• Thank you so much for your comment, Faith! I’m so glad to see all these replies supporting their kids and gaming. Games really are such a big part of social lives right now and I think it’s good to set boundaries on what’s okay/not okay. There is definitely no easy answer here but it makes me so happy seeing parents recognize how great games can be for friendships online and offline.

  3. I could not agree more with Faith, above. My 12-yr old plays with his dad and I am happily doing other things. My son interacts with his friends as this is basically all the social activity he gets these days. He takes breaks, loves to read, and is still a good person (waiting for puberty to hit and then we’ll see!). Great article, well thought out and yeah, there is no one answer.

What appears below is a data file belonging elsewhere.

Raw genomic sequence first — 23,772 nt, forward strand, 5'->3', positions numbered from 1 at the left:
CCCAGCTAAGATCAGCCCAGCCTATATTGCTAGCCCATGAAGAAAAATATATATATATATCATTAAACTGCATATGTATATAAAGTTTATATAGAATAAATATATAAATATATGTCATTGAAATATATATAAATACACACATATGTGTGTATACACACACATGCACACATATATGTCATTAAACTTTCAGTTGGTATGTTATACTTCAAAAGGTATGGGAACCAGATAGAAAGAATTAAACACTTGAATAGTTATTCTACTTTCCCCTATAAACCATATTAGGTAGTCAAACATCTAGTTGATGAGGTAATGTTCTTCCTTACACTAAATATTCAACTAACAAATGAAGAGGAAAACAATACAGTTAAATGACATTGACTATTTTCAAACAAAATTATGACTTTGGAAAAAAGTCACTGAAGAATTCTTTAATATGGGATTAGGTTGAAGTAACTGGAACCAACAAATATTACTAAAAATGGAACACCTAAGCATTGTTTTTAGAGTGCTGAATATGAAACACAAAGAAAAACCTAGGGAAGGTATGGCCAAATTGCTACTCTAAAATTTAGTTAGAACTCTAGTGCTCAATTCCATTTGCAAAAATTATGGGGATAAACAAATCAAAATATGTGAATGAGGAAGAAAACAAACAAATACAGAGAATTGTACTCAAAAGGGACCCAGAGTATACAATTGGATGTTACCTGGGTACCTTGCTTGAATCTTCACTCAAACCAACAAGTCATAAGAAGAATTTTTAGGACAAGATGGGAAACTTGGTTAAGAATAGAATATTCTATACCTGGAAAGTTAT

4. My son played Call of Duty all through high school. His grades NEVER slipped, he absolutely NEVER expressed any anger or temper. He’s in Medical School right now and intends to spend his life caring for others and those less fortunate.

  5. You’re so right about only remembering the camaraderie, not the violence. My amazing cousins shared with me their Xbox 360, along with Halo, COD, and Left 4 Dead. That was about 10 years ago, and I remember just having a blast with friends and family and being one of my favorite childhood memories. I also remember my aunt making a snide comment about how I’ll end up becoming a husbandless terrorist. lol I ended up being very straight edge in school and becoming a federal employee, so you’re only half right so far, Aunt Jenny!